BOSTON (Reuters) — A post-graduate degree may not be the smartest investment for a young professional going into the hedge fund industry.
Hedge fund associates with undergraduate degrees bring home bigger paychecks than their peers with advanced business degrees, according to a survey conducted by SumZero, an online community of fund professionals.
So-called pre-MBA associates took home an average of $200,000 (all dollars US), including a $90,000 bonus, according to SumZero's 2016 Fund Compensation Report, which is based on a survey of more than 1,800 associate positions between 2012 and 2015. Associates with an MBA, meanwhile, took home an average of about $184,000, including a bonus of $60,000.
SumZero struggled to explain the results.
"It is unexpected to see the pre-MBA associates out-earning their peers," said Nicholas Kapur, chief operating officer at SumZero. "There is a chance that those without MBAs have a greater incentive to perform because their roles are generally not permanent ... Our best guess is that the pre-MBA pool might just be a bit more competitive."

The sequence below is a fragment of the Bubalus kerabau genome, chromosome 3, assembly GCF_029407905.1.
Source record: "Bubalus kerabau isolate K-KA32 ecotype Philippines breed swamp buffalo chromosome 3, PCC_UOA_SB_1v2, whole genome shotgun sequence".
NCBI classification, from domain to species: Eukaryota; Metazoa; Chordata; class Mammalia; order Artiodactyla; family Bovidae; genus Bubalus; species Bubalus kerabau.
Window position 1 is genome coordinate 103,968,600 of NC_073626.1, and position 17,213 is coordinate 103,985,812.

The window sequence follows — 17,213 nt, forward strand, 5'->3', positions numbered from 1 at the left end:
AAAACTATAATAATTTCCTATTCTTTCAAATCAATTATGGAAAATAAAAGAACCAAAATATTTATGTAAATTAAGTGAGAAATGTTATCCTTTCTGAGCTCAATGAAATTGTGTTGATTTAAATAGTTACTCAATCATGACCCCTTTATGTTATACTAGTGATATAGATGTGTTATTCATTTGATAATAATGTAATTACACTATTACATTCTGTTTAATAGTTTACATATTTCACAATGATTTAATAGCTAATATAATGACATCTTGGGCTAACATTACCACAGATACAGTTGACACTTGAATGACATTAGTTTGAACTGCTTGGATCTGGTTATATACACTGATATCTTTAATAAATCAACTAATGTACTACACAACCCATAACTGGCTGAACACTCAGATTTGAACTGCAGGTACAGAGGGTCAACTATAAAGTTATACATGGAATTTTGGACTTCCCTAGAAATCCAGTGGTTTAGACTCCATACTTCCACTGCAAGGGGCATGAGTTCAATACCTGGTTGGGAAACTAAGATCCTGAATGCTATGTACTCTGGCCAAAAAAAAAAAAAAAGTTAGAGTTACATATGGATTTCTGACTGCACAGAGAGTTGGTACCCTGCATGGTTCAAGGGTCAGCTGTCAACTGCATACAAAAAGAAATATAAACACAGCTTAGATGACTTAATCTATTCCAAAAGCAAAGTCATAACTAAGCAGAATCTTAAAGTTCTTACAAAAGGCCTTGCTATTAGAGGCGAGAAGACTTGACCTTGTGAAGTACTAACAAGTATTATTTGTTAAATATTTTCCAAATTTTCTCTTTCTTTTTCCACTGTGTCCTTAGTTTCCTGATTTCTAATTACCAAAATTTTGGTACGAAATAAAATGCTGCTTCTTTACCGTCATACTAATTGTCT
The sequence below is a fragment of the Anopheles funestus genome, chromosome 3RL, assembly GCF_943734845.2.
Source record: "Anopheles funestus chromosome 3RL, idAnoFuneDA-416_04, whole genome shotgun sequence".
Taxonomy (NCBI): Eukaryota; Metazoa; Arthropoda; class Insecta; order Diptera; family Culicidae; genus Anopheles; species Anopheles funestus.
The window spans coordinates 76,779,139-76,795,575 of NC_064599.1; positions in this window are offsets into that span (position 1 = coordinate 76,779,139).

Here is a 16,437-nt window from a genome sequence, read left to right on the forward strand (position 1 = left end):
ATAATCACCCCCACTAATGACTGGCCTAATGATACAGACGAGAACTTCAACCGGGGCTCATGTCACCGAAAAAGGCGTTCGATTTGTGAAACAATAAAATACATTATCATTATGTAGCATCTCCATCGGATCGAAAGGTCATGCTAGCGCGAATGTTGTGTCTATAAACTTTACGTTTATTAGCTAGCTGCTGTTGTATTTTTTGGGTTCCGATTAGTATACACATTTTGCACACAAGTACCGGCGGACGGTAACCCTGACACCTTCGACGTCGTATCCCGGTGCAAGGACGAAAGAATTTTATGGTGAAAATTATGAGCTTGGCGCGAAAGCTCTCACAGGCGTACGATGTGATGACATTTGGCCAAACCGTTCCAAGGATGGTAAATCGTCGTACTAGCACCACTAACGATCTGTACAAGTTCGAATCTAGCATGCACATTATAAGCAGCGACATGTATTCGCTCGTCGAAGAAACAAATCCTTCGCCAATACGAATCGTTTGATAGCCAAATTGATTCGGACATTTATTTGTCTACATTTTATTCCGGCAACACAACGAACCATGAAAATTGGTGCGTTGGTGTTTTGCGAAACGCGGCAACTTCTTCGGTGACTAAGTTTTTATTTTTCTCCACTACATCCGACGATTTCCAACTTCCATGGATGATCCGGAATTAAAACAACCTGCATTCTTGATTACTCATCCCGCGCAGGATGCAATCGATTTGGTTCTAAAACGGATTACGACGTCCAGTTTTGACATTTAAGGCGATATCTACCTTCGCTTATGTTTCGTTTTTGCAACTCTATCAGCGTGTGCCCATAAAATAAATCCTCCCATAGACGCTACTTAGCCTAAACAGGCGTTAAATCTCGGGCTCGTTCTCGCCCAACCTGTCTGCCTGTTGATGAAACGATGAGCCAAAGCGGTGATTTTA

The report also found that chief investment officers at hedge funds tend to make a base salary of $125,000 and $100,000 in bonus, while a senior vice president tends to make $200,000 in base salary and $187,500 in bonus.
Hedge funds have long been seen as a place to earn enormous salaries, with fund owners often earning hundreds of millions of dollars. In 2014, the latest year for which data is available, Citadel's Kenneth Griffin, Renaissance Technologies' James Simons and Bridgewater Associates' Ray Dalio each earned over $1 billion to rank as the industry's highest paid managers.
Even the rank and file at hedge funds who have been contributing confidentially to SumZero's database are hopeful that 2016 will mean more money for them despite the year's rocky start with global markets tumbling.
"We see professionals in the fund industry expecting to make $20,000 to $30,000 more in 2016 than 2015," said Luke Schiefelbein, data science lead at SumZero. "Compensation expectations for 2016 seem surprisingly strong relative to the bumpy start in the markets."